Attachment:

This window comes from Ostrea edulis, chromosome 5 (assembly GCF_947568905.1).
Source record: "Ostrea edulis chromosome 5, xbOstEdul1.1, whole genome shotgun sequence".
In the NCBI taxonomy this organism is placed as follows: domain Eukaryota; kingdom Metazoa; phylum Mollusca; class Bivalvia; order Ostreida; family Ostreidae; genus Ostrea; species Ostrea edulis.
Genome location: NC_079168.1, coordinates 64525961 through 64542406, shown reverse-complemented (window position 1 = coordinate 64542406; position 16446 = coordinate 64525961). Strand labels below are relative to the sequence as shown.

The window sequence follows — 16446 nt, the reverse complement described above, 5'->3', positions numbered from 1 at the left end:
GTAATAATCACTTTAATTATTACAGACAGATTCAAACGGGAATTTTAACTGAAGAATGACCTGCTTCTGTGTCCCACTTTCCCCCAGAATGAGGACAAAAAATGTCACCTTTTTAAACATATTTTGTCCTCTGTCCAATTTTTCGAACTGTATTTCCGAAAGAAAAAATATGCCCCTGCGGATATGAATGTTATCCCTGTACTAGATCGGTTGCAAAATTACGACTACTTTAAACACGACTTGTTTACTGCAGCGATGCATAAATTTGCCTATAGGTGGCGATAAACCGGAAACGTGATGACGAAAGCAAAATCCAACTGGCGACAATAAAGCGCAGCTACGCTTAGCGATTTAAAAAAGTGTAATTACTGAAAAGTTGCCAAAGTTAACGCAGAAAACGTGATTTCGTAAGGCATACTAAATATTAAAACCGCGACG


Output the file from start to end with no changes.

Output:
This window comes from Ostrea edulis, chromosome 5 (assembly GCF_947568905.1).
Source record: "Ostrea edulis chromosome 5, xbOstEdul1.1, whole genome shotgun sequence".
In the NCBI taxonomy this organism is placed as follows: domain Eukaryota; kingdom Metazoa; phylum Mollusca; class Bivalvia; order Ostreida; family Ostreidae; genus Ostrea; species Ostrea edulis.
Genome location: NC_079168.1, coordinates 64525961 through 64542406, shown reverse-complemented (window position 1 = coordinate 64542406; position 16446 = coordinate 64525961). Strand labels below are relative to the sequence as shown.

The window sequence follows — 16446 nt, the reverse complement described above, 5'->3', positions numbered from 1 at the left end:
GTAATAATCACTTTAATTATTACAGACAGATTCAAACGGGAATTTTAACTGAAGAATGACCTGCTTCTGTGTCCCACTTTCCCCCAGAATGAGGACAAAAAATGTCACCTTTTTAAACATATTTTGTCCTCTGTCCAATTTTTCGAACTGTATTTCCGAAAGAAAAAATATGCCCCTGCGGATATGAATGTTATCCCTGTACTAGATCGGTTGCAAAATTACGACTACTTTAAACACGACTTGTTTACTGCAGCGATGCATAAATTTGCCTATAGGTGGCGATAAACCGGAAACGTGATGACGAAAGCAAAATCCAACTGGCGACAATAAAGCGCAGCTACGCTTAGCGATTTAAAAAAGTGTAATTACTGAAAAGTTGCCAAAGTTAACGCAGAAAACGTGATTTCGTAAGGCATACTAAATATTAAAACCGCGACG